Should small ‘craft’ brewers worry about the appearance of ‘craft beer’ in JD Wetherspoon pubs? Or should they welcome it?
Beyond major cities, this will be the first time many people will have had the chance to enjoy a sexily-packaged American-style IPA in a pub. Do you remember the first time you tried Goose Island IPA? We do. That eye-opening moment ought to lead at least some people to decide that’s their thing:’I’m well into the old craft beers, me.’ That would be good news for smaller brewers.
On the other hand, at £5 for two bottles or cans, this might be the moment when the rug gets pulled out from under the price structure of ‘craft beer’. ‘Spoons may not be able to compete with the Craft Beer Company or The Rake on cosmopolitan ‘vibe’ or variety, but you don’t get much for £2.50 at either of those venues.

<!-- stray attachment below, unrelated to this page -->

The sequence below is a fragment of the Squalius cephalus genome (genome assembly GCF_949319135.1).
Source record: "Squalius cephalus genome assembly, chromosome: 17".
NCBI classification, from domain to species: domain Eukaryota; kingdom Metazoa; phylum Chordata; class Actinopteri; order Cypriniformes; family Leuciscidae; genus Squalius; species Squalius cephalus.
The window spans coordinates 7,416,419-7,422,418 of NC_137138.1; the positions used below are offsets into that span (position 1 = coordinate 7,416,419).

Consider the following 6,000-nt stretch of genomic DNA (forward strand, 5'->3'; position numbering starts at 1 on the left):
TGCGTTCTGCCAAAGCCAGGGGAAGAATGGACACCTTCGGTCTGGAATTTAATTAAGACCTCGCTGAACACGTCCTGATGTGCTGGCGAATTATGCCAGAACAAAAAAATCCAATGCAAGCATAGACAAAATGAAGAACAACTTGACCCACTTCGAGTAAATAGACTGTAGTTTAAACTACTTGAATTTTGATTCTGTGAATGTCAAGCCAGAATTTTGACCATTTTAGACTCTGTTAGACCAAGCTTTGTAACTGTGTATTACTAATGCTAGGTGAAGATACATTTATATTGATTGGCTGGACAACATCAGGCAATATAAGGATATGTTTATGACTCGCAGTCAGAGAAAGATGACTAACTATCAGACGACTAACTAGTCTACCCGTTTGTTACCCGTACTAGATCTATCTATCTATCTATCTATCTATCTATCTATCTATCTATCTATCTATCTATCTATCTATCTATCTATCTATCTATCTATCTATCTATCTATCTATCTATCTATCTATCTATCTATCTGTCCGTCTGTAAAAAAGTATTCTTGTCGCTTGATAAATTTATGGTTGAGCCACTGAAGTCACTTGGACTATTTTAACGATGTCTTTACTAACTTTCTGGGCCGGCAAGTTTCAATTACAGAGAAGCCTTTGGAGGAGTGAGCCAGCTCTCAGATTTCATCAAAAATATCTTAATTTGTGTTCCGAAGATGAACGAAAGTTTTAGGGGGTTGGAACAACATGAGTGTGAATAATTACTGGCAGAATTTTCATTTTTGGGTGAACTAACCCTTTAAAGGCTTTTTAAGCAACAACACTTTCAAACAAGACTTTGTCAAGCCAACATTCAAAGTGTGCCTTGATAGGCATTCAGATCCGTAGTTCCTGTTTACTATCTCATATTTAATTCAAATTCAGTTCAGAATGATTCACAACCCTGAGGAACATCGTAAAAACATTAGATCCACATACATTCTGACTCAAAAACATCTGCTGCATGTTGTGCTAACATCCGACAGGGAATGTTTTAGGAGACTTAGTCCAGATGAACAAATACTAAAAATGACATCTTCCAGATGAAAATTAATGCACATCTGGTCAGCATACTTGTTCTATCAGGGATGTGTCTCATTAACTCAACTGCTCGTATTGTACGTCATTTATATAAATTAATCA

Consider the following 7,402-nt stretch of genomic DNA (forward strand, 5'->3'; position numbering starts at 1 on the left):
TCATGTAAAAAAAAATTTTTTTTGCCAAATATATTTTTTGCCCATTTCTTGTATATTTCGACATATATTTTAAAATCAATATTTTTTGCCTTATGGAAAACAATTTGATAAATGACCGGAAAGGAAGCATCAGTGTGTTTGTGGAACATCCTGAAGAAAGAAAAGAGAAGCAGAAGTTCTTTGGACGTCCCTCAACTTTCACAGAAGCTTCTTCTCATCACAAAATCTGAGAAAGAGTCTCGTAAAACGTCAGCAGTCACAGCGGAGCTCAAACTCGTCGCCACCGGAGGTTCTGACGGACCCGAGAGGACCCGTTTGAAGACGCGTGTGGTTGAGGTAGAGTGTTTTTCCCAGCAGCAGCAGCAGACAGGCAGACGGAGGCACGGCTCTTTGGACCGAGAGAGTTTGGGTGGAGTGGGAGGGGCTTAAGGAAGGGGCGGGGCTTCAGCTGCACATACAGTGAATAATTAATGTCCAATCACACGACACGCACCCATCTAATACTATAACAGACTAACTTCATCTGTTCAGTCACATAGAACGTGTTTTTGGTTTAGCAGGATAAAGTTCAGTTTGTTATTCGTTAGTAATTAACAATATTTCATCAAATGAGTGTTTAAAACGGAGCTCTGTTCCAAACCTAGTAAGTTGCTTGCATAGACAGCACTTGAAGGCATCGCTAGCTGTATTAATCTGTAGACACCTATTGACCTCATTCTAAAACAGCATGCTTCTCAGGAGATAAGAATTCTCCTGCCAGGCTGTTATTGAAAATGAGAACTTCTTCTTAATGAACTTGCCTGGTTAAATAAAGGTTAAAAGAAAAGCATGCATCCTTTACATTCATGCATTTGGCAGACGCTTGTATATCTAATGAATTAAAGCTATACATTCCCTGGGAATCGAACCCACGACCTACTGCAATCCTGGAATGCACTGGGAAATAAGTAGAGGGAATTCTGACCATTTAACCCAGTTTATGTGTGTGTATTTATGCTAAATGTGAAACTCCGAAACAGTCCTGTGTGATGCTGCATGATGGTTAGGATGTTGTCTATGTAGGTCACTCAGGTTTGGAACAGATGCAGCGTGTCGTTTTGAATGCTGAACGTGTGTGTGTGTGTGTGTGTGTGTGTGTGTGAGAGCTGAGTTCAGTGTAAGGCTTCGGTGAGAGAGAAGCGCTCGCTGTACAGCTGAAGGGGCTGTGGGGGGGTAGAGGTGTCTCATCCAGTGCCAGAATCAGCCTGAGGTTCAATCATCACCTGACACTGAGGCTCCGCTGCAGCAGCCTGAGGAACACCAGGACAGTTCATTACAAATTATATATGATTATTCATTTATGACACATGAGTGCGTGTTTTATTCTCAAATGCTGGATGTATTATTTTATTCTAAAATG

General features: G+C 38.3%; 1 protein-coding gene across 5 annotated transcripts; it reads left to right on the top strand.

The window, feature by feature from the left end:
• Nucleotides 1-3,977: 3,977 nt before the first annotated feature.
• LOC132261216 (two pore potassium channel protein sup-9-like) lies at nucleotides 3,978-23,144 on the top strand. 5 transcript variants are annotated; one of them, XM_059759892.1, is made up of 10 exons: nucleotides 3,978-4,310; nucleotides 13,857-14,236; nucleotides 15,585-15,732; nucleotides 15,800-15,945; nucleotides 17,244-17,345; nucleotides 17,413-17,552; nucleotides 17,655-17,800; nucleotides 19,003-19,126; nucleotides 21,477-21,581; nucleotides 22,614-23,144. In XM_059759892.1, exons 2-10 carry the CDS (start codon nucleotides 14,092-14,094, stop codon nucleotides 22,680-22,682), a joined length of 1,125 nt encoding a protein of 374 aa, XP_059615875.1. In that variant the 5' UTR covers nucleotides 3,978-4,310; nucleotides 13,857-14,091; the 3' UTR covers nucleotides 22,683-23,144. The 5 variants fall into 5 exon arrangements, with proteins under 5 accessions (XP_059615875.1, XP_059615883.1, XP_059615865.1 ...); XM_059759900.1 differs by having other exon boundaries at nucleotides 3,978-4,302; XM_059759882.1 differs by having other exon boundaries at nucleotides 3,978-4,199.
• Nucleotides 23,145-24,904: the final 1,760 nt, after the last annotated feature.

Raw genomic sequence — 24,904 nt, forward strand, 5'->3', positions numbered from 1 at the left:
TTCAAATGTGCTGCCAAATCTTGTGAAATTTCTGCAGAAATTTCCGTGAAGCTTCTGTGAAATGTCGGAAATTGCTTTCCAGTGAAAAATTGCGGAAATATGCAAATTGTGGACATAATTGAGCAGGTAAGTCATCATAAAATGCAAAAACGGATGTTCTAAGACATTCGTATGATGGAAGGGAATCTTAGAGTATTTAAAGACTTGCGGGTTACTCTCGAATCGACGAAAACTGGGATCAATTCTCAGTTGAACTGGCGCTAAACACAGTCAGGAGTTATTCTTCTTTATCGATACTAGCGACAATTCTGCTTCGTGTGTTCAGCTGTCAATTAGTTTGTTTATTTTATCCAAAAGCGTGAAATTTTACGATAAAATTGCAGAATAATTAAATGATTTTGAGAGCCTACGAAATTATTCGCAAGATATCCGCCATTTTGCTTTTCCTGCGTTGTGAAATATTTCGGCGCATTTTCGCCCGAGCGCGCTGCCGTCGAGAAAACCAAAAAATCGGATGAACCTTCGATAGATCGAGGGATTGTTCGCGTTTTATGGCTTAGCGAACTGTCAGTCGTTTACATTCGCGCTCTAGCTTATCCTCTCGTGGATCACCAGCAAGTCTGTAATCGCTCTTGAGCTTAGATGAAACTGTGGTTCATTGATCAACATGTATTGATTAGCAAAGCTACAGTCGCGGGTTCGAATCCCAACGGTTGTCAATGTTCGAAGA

If JDW can keep the range rotating, even if the selection is middle of the road, they might lure some beer geeks (like us) who had previously turned their noses up, and who welcome the thought of an extra tenner in their pocket at the end of the night.
It doesn’t hurt that many of the recent US-UK cask ale collaborations have been excellent — the Sixpoint/Adnams Make it Rain tasted so good on Sunday that we ended up drinking more than planned, despite the frankly dismal surroundings, and still spent less than the price of two bottles of Orval in a pub round the corner.
Disclosure: as we mentioned on Sunday, JD Wetherspoon sent us samples of their new Sixpoint American craft beer in cans: we weren’t impressed.